Resilience and the Javaspaces Model

One of the good high-level programming model introductions to Javaspaces is available behind a registration wall. I was handed the PDF but since it is copyrighted yet free, I'm uncomfortable posting it for you. I'd recommend you register and get it if you are curious about a simple model meeting a common need where Javaspaces provides much less effort than, say, JMS.

I'll call it "Resilience and the Error Hospital" while the actual title has more buzz words (e.g. SOA) and no direct URL.

Sunday, December 31, 2006

The Great Beyond

Someone's been to the mountaintop...

Fiji has nothing on Vienna, which is purported to feature a complete overhaul of the OS, including a break in compatibility with "all applications," though hopefully Microsoft will have some Apple-esque transition schemes in place before that time comes. The fresh beginning will give Microsoft more OS-building freedom than it has had in a long time, but right now it sounds like they're a bit too excited about this: Vienna will supposedly do away with the Start Menu, toolbars and menus in favor of some sort of pie-menu interface, WinFS-to-the-core and search, potentially leaving long time users stranded with a brand new interface to learn from the ground up.

The OS will also feature beefy speech support, along with a sandbox mode for running non-managed code without risking your security. Much of this is hearsay so far, and we're really hoping Microsoft doesn't go off the deep end with Vienna, but we're still curious to see what they have up their sleeves after being cooped up so long ironing out Vista bugs.

Remember, when Apple *bought* their "new foundation" code base it was already more than 10 years old and had been in production in such places as Wall Street trading environments. Not to mention that the very core of that new foundation was many years older than that, and had the benefit of so many smart brains in multiple academic and industrial organizations around the world.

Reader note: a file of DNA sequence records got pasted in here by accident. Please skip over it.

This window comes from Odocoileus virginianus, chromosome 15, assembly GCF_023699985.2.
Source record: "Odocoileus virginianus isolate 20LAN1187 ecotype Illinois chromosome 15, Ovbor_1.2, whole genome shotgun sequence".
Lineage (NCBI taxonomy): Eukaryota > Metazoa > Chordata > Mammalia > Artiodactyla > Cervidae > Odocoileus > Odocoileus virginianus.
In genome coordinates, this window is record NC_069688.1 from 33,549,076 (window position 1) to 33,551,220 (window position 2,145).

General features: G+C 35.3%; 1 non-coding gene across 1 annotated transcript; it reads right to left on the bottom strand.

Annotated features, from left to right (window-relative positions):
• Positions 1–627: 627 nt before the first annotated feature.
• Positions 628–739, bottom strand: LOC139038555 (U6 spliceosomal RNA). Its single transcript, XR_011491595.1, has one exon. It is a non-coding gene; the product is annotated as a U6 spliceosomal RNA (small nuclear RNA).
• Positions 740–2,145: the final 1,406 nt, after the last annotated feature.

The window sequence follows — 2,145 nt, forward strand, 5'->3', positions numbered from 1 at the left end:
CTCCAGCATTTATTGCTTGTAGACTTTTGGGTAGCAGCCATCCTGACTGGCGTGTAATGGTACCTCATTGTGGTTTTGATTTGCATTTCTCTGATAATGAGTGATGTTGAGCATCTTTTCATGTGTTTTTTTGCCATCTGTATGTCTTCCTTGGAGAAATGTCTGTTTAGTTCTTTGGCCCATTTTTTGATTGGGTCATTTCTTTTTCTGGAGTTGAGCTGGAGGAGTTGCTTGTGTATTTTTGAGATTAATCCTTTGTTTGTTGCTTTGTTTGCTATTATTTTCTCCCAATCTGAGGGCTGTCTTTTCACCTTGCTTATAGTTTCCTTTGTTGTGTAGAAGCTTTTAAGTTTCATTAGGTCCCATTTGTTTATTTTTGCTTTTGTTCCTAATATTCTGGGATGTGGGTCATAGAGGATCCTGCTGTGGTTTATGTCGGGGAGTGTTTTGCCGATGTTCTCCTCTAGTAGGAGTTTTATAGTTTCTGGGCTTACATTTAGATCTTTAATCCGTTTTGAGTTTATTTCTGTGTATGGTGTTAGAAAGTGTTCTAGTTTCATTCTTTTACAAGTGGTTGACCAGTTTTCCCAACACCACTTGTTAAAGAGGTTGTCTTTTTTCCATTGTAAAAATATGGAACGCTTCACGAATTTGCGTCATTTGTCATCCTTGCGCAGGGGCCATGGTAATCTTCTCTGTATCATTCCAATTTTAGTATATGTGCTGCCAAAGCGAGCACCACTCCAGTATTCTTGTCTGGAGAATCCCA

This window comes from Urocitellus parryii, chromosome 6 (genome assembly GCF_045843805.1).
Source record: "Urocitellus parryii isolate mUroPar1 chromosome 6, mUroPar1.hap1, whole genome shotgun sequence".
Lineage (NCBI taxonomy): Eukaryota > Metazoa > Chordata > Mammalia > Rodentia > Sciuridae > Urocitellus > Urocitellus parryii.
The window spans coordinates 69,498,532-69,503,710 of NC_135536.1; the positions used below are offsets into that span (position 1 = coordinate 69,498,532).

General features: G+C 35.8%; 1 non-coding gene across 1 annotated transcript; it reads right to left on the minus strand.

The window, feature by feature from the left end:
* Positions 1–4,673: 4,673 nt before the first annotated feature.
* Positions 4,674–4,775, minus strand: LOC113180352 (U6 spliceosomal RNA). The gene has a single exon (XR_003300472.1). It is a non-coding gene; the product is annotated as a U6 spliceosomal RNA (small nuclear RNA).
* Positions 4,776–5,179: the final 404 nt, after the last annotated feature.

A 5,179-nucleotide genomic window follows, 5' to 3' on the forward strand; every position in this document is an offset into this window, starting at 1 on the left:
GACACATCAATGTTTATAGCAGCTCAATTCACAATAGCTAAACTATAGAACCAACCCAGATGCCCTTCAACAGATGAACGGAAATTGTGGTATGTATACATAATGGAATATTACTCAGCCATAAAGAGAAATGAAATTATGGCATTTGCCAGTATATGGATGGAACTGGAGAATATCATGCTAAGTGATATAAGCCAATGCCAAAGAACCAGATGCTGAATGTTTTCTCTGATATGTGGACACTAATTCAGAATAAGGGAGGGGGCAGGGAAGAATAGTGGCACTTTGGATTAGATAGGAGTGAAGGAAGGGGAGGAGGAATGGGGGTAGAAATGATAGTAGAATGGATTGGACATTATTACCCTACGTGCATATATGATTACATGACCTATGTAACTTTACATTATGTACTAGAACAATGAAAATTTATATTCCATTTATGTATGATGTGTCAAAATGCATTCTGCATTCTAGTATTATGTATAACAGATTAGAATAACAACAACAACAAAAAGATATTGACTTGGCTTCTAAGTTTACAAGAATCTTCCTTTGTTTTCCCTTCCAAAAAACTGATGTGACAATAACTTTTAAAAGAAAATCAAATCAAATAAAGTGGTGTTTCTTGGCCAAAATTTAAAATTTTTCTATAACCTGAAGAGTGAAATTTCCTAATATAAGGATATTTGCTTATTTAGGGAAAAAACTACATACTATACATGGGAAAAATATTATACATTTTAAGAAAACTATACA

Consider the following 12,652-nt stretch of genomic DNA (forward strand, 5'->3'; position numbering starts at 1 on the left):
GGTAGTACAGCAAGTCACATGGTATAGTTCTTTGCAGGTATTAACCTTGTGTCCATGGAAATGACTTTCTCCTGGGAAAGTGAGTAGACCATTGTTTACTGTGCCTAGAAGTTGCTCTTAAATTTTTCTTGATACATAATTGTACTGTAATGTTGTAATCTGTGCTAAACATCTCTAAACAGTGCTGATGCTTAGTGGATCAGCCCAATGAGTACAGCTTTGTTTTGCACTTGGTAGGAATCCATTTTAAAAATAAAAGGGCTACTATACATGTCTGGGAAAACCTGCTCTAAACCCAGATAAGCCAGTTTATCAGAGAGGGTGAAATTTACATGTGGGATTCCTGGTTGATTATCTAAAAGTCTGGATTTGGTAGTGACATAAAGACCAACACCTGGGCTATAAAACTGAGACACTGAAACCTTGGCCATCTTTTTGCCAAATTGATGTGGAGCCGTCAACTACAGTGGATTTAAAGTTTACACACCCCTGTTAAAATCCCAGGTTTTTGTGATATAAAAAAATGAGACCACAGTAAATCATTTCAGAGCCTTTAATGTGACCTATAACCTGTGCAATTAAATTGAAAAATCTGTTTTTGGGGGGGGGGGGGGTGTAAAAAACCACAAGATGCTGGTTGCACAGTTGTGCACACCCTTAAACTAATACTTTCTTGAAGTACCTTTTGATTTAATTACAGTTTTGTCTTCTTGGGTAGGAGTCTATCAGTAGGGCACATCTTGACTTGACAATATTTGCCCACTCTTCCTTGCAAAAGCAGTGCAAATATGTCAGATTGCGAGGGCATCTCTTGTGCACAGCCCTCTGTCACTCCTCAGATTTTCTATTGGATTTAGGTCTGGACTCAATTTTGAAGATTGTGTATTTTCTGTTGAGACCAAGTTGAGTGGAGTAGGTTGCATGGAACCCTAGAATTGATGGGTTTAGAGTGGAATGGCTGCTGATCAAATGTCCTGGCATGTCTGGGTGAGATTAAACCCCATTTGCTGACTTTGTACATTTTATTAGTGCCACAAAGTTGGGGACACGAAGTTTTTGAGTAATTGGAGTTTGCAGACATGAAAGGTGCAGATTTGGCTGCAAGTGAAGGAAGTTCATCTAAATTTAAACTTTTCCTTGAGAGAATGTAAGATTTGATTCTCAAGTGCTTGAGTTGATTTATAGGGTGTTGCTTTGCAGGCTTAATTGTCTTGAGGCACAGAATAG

So who will Microsoft buy? This is the only viable option, is it not? (Assuming the rumor is true and the goal would be to deliver to production around 2012-2015.)

Update: On a related note, Kurt Cagle's prediction...

I think that Vista will be the denouement of the Gates’ era, and will likely prove the catalyst for some major senior level bloodletting and organizational redefinition. Part of this comes from the question of whether in Microsoft’s efforts to define the next big operating systems they kind of lost sight of the question of whether investing in a new OS was really the best strategy moving forward.

Ford: No, Not *That* Ford

From Market Watch...

Ford and Microsoft will jointly announce the Sync initiative at the Detroit auto show and the Consumer Electronics Show in Las Vegas...

While the Sync system is complex...

Enough said.

Wii-orld of Warcraft

A You Tube of some crazy hacker guy playing World of Warcraft using the Wii remote.

(You realize that WoW is *not* running on a Wii game machine, eh?)

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About Me

Portland, Oregon, United States
I'm usually writing from my favorite location on the planet, the pacific northwest of the u.s. I write for myself only and unless otherwise specified my posts here should not be taken as representing an official position of my employer. Contact me at my gee mail account, username patrickdlogan.